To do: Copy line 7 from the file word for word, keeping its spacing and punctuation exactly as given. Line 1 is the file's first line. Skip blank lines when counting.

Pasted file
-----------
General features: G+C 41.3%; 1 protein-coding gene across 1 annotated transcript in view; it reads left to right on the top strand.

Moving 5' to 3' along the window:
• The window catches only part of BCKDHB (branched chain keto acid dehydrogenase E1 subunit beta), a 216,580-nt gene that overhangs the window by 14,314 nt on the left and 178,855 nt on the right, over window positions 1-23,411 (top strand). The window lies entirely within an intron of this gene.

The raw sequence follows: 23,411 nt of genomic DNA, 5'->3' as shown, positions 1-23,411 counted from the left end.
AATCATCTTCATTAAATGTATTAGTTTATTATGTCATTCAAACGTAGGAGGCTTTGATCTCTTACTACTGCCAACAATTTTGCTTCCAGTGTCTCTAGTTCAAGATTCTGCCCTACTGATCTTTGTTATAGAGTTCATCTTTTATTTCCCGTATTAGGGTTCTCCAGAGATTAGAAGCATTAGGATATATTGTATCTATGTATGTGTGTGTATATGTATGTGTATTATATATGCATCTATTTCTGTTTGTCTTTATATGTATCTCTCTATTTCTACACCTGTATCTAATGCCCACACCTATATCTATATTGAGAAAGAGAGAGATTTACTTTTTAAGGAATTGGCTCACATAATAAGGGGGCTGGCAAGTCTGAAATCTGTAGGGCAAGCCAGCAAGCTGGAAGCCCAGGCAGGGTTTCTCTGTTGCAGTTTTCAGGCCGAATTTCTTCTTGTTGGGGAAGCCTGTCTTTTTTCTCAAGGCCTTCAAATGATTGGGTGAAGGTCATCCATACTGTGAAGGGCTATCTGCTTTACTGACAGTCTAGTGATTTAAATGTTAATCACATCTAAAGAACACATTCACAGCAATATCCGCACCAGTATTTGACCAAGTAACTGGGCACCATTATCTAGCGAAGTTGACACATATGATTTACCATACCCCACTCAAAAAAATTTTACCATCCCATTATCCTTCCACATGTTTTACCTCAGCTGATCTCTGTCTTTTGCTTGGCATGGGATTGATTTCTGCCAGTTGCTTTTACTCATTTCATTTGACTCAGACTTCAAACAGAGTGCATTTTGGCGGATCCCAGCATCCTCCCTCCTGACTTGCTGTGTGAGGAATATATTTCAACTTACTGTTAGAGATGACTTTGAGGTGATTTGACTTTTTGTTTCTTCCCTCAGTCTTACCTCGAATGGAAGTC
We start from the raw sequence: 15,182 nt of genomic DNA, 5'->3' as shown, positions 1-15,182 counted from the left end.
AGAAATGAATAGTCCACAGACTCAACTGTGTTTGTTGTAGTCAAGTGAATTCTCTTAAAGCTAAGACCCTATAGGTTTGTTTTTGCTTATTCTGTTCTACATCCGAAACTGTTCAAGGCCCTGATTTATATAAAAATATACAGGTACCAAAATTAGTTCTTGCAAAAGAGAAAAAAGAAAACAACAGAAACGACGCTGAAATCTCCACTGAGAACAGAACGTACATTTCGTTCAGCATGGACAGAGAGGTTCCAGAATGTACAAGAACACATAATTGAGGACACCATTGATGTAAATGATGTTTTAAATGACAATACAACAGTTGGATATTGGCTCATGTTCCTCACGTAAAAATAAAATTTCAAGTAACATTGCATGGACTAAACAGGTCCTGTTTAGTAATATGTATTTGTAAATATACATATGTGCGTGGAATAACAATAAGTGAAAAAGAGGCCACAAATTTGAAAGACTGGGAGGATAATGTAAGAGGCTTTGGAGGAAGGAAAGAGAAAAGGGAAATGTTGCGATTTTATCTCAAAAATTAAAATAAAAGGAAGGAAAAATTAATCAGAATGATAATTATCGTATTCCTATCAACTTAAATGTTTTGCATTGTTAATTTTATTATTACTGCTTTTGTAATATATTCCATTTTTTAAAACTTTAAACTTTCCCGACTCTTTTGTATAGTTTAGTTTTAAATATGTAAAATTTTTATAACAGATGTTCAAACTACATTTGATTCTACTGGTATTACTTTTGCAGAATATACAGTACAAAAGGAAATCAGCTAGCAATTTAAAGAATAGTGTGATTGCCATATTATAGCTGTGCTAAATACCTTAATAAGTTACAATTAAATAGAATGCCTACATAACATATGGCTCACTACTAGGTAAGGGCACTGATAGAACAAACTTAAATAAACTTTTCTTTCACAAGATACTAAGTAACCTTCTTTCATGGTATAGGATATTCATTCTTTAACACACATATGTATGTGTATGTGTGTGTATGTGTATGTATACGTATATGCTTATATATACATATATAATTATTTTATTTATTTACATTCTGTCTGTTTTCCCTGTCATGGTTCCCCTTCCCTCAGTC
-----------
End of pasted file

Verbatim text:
AGAAATGAATAGTCCACAGACTCAACTGTGTTTGTTGTAGTCAAGTGAATTCTCTTAAAGCTAAGACCCTATAGGTTTGTTTTTGCTTATTCTGTTCTACATCCGAAACTGTTCAAGGCCCTGATTTATATAAAAATATACAGGTACCAAAATTAGTTCTTGCAAAAGAGAAAAAAGAAAACAACAGAAACGACGCTGAAATCTCCACTGAGAACAGAACGTACATTTCGTTCAGCATGGACAGAGAGGTTCCAGAATGTACAAGAACACATAATTGAGGACACCATTGATGTAAATGATGTTTTAAATGACAATACAACAGTTGGATATTGGCTCATGTTCCTCACGTAAAAATAAAATTTCAAGTAACATTGCATGGACTAAACAGGTCCTGTTTAGTAATATGTATTTGTAAATATACATATGTGCGTGGAATAACAATAAGTGAAAAAGAGGCCACAAATTTGAAAGACTGGGAGGATAATGTAAGAGGCTTTGGAGGAAGGAAAGAGAAAAGGGAAATGTTGCGATTTTATCTCAAAAATTAAAATAAAAGGAAGGAAAAATTAATCAGAATGATAATTATCGTATTCCTATCAACTTAAATGTTTTGCATTGTTAATTTTATTATTACTGCTTTTGTAATATATTCCATTTTTTAAAACTTTAAACTTTCCCGACTCTTTTGTATAGTTTAGTTTTAAATATGTAAAATTTTTATAACAGATGTTCAAACTACATTTGATTCTACTGGTATTACTTTTGCAGAATATACAGTACAAAAGGAAATCAGCTAGCAATTTAAAGAATAGTGTGATTGCCATATTATAGCTGTGCTAAATACCTTAATAAGTTACAATTAAATAGAATGCCTACATAACATATGGCTCACTACTAGGTAAGGGCACTGATAGAACAAACTTAAATAAACTTTTCTTTCACAAGATACTAAGTAACCTTCTTTCATGGTATAGGATATTCATTCTTTAACACACATATGTATGTGTATGTGTGTGTATGTGTATGTATACGTATATGCTTATATATACATATATAATTATTTTATTTATTTACATTCTGTCTGTTTTCCCTGTCATGGTTCCCCTTCCCTCAGTC